Jun 072010

Perform all installations logged in as root.

This link contains excellent instructions for installing Java 1.6.0_20 on Centos 5.5.

After installing Java, add the following to /etc/profile:

export JAVA_HOME="/usr/java/jdk1.6.0_20"

Although Centos is typically configured with OpenSSL, you need the development version to compile it into Resin. So the next step is to execute this command:

yum install openssl-devel

Next, change the permissions on /etc/rc.d/init.d so that the root group can create and delete files.

Next, this link from the Caucho website explains how to configure, make and build Resin Pro 4.0.7. However, during the configuration step, change the conf location to /usr/local/resin/conf.

Grant create files and read/write access to /usr/local/resin/conf for the account under which Resin will run. This allows the admin app to generate the user and password file for the admin app.

Next, copy the license file (if you have one for Resin Pro) into /usr/local/resin/licenses.

Open resin.xml and change the default webapp locations to directories in /var/www/. Grant full access to these directories and the WEB-INF directories inside them to the account under which Resin will run.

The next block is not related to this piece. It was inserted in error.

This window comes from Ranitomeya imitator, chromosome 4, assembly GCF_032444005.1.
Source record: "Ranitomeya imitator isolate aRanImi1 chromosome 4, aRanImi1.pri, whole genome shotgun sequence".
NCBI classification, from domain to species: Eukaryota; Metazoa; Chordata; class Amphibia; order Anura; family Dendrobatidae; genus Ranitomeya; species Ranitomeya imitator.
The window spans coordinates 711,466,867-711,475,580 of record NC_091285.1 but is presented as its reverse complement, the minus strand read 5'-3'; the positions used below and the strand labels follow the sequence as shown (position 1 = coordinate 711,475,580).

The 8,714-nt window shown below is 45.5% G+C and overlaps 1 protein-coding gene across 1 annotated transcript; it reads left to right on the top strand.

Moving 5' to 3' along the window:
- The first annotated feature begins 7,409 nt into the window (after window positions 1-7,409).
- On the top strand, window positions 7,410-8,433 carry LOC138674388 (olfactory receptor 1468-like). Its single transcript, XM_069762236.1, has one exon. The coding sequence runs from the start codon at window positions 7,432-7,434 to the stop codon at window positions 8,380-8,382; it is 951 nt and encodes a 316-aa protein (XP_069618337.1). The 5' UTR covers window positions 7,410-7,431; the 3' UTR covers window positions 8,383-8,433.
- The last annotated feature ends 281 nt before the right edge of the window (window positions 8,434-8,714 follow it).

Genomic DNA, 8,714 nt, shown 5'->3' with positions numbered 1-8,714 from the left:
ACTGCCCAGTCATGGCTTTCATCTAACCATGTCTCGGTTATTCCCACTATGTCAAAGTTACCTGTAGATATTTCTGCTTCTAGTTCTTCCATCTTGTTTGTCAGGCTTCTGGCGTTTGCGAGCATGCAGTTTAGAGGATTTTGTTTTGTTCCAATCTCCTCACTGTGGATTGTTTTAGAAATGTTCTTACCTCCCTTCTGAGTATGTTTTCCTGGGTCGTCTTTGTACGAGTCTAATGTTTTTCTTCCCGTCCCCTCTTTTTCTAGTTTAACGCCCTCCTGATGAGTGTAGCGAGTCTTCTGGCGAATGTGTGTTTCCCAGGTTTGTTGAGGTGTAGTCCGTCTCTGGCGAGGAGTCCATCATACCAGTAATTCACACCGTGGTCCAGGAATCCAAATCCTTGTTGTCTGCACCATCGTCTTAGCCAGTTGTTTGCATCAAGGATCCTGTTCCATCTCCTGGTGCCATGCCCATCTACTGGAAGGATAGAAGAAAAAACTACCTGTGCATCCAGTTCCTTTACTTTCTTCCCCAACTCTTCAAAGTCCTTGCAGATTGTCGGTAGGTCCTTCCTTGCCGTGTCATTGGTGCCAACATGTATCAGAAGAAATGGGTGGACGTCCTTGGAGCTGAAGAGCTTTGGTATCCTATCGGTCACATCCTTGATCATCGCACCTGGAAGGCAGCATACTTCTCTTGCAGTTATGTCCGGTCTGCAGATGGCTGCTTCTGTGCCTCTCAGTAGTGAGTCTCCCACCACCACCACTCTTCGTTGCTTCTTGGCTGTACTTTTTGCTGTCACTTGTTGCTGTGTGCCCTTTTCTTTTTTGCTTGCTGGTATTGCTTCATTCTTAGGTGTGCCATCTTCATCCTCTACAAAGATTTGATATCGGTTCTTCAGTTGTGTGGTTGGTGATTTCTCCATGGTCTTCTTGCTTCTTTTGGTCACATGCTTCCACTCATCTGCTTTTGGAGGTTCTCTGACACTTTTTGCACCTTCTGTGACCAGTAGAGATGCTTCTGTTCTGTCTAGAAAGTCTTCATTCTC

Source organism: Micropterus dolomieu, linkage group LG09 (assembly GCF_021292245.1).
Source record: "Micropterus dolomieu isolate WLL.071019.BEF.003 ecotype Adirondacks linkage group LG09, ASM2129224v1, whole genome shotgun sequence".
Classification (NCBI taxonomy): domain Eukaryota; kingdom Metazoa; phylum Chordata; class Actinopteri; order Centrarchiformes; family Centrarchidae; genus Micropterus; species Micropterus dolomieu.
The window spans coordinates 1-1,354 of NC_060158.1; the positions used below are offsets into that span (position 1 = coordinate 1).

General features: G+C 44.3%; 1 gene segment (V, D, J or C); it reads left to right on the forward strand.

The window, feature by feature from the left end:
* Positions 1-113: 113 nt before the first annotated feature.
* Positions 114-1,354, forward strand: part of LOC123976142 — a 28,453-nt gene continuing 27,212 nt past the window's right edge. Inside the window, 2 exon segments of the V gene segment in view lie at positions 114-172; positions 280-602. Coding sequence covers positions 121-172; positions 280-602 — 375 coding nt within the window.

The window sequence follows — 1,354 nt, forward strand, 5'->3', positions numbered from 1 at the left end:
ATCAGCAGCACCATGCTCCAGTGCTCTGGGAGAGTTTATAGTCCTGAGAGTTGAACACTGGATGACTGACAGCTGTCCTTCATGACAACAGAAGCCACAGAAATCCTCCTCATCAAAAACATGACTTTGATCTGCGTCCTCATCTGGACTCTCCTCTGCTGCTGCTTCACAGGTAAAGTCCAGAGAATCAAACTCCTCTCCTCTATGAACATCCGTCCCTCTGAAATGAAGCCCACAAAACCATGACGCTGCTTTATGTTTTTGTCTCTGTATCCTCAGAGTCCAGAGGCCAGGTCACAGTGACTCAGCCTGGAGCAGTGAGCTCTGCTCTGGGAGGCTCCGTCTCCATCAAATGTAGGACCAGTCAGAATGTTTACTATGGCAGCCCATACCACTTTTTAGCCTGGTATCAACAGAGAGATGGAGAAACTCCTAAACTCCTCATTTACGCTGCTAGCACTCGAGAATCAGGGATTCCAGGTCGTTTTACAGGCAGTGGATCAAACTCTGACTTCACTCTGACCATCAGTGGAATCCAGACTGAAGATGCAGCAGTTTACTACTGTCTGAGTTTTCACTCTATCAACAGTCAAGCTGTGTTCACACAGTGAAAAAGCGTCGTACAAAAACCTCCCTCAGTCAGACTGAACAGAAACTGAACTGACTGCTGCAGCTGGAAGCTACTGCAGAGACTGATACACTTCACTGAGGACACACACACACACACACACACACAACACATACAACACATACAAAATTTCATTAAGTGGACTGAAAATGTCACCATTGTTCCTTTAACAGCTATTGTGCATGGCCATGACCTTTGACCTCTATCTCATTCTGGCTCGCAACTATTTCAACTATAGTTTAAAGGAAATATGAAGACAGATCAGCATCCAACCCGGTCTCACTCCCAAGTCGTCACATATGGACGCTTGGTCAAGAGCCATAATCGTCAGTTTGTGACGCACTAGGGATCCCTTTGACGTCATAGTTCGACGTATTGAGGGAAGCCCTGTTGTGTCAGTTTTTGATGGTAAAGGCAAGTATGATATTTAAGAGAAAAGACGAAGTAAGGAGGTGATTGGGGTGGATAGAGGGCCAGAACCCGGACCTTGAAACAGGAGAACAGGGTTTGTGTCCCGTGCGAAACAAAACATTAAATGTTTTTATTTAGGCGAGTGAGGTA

Log off as root. Log in as the user under which resin will run.

Open a terminal window and execute the following:

cd /usr/local/resin/bin/./resin.sh console

Resin should start normally as shown below:

You can test the installation by pointing Firefox to localhost:8080, where you should see the default Resin page with links to docs and admin.

Point your browser to http://localhost:8080/resin-admin and create a username and password for the admin app. Follow the instructions to rename the generated admin-user.xml file gets generated in /usr/local/resin/conf.

1. Hook Apache and Resin together. Apache will be the front-end web server.
2. Install certificates and configure Apache for SSL.
3. Create <database> entry in resin.xml.
4. Create SMTP entry in resin.xml.
5. Get SmartCompany to work.
6. Get Resin to start automatically at boot time.

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